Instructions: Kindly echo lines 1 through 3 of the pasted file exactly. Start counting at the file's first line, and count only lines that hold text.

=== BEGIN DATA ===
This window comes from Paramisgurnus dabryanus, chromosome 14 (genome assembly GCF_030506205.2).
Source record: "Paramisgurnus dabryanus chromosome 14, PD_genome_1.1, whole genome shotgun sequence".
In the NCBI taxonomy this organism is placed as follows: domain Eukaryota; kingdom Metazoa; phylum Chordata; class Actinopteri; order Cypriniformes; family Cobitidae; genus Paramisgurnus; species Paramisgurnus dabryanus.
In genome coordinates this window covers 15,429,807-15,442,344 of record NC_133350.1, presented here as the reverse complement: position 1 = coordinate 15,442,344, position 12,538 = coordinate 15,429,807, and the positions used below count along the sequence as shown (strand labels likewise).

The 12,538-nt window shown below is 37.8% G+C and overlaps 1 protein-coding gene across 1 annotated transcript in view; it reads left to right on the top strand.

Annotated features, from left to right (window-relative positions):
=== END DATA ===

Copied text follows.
This window comes from Paramisgurnus dabryanus, chromosome 14 (genome assembly GCF_030506205.2).
Source record: "Paramisgurnus dabryanus chromosome 14, PD_genome_1.1, whole genome shotgun sequence".
In the NCBI taxonomy this organism is placed as follows: domain Eukaryota; kingdom Metazoa; phylum Chordata; class Actinopteri; order Cypriniformes; family Cobitidae; genus Paramisgurnus; species Paramisgurnus dabryanus.